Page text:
Yes, he is an athlete who trains 5 hours a day and probably burns calories just getting dressed in the morning (due to his muscle mass).
But this "olympic phenomenon" could choose better/healthier choices than his daily consumption of 2 fried egg sandwiches, 2 pizzas, 2 ham sandwiches on white bread (the list goes on).
Yes, he is a mean lean calorie burning machine, but can't these poor diet choices still lead to potential health risks such as high cholesterol.
Or what about his sugar levels with all those large portions in one meal?
And doesn't his eating habits give substance to the public notion out there that you can eat whatever you want as long as you're exercising?
Just curious what your thoughts on the subject are.
-- Becky (last name unknown)
Via the blog
You raise some very good points, Becky.
By the way, for those of you not familiar with Phelps' "diet," The New York Post breaks it down:
"[Breakfast is] three fried-egg sandwiches loaded with cheese, lettuce, tomatoes, fried onions and mayonnaise.
He follows that up with two cups of coffee, a five-egg omelet, a bowl of grits, three slices of French toast topped with powdered sugar and three chocolate-chip pancakes.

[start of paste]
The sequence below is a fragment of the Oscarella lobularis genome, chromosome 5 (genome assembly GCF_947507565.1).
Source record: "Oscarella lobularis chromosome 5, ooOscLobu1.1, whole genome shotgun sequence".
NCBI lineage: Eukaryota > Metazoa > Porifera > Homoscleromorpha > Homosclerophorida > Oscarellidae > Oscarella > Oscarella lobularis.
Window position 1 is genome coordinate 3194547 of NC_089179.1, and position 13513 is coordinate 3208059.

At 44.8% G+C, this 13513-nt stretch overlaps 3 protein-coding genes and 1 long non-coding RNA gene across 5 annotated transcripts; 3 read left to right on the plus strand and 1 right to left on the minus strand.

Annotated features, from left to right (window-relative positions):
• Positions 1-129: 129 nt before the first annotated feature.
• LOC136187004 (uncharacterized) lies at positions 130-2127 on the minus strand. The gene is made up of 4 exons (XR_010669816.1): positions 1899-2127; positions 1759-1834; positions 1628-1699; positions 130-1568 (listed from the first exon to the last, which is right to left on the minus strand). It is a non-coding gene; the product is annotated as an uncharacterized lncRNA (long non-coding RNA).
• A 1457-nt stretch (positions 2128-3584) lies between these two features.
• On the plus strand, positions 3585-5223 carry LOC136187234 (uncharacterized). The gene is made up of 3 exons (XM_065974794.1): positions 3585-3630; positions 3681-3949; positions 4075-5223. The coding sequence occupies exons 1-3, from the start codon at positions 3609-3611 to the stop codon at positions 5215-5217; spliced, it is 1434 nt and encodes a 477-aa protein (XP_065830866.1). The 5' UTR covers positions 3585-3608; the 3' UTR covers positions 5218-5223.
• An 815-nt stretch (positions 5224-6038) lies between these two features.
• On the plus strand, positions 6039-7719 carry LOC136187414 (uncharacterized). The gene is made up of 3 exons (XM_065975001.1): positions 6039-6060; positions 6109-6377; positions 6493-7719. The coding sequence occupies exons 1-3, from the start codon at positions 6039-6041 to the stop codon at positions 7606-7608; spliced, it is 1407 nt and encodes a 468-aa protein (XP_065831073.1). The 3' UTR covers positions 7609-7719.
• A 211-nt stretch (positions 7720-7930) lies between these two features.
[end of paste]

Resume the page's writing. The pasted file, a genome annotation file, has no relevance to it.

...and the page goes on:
At lunch, Phelps gobbles up a pound of enriched pasta and two large ham and cheese sandwiches slathered with mayo on white bread - capping off the meal by chugging about 1,000 calories worth of energy drinks.
For dinner, Phelps really loads up on the carbs - what he needs to give him plenty of energy for his five-hours-a-day, six-days-a-week regimen - with a pound of pasta and an entire pizza."Let's keep a few things in mind.
We are not just talking about "an athlete." Mr. Phelps is an Olympic athlete, which means heavy-duty, constant, hardcore training.
This is not someone swimming for 45 minutes three days a week at the local YMCA.
Mr. Phelps trains by swimming approximately five HOURS a day. Then there's the additional weight lifting he needs to do to keep his muscles in top shape!
Add to that youth (he is, after all, 23 years old,) a super fast metabolism that is the product of genetics, and plenty of muscle mass (and very little body fat,) and you have a body that needs pretty extraordinary amounts of fuel (food) to operate the way it does.
I suspect that part of the reason why Mr. Phelps' diet is low in fiber is to prevent him from getting full too quickly and not eating as many calories as he should.
I also suspect there are appetite stimulants involved here.
What also makes Mr. Phelps a special case is that although his diet isn't necessarily "heart healthy," his lifestyle certainly is.
Remember, physical activity -- which Mr. Phelps is getting PLENTY of -- increases HDL cholesterol, lowers LDL cholesterol, and reduces the risk of developing diabetes, heart disease, and high blood pressure.
I certainly hope no one is taking away that you can eat as much as you want as long as you're exercising. Mr. Phelps is not "exercising," he is devoting every second of his life to an athletic career.
He is the very definition of a "special case."